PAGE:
Bethlehem “blanket quarantine”? Been there, done that

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Gadfly is a (literary) historian by trade. The past always beckons him. In this period of coronavirus, he could consult the files of the Bethlehem Globe on the local impact of the 1918 Spanish Influenza pandemic if the Lehigh University library were open. Sigh. Gadfly does have access to Morning Call files from home, however, and he will see what they yield. For now, here’s all he finds in perhaps the main modern history of Bethlehem.

004

Bethlehem, Pennsylvania: The Golden Years, 1841-1920 (1976)

What do we see here?

  • In Bethlehem, hospital capacity eventually was not sufficient.
  • And satellite space was needed.
  • Washington School? Where was Washington School?
  • Case numbers escalated quickly to the danger point — within a month.
  • Interestingly, we had no Board of Health — remember that Bethlehem was only born as a city in 1917, inauguration of the first mayor occurred only 9 months before the outbreak.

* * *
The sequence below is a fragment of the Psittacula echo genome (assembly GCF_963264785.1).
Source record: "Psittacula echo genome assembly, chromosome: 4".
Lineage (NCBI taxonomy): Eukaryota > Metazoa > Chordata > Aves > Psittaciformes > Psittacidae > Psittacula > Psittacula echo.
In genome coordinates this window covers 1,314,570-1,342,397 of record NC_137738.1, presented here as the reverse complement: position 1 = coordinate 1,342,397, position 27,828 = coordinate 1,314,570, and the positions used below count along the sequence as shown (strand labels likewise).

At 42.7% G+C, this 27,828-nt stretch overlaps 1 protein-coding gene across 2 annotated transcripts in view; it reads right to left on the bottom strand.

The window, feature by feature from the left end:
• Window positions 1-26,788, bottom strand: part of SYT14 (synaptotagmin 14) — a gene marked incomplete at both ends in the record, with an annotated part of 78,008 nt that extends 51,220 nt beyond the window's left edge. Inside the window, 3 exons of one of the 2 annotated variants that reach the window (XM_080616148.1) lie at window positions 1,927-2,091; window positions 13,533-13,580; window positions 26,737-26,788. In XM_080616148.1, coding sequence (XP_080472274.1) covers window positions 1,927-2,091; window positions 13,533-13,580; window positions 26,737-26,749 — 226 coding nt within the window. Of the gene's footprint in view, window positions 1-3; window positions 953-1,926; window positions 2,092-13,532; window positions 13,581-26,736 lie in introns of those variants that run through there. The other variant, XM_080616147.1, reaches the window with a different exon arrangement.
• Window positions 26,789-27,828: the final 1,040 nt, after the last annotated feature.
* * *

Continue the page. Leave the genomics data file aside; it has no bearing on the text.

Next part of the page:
• By god, there was a blanket quarantine — a shelter in place.
  • Like now, schools were closed.
  • The list of other closings mentioned specifically includes watering holes and other fun entertainment and food gathering places.
  • So what exactly does “blanket quarantine” mean? Were non-essential businesses closed? Were people advised to stay home?
  • We need to remember that a war was going on!
  • The duration of the shutdown was about a month.
  • Exact number of deaths unknown.
  • I wonder where victims of the disease were buried — Roy, at Fairview?
  • Interestingly, the Southsiders handled the crisis differently.

Wow! Gadfly would love more granular detail about day-to-day life in our town during this time. He can’t wait till he can get to the Globe. Anybody have suggestions for other resources?

But let’s see what the files of the Morning Call yield.

In the meantime, is there any family lore in the memory banks of long-time city residents that you can share?

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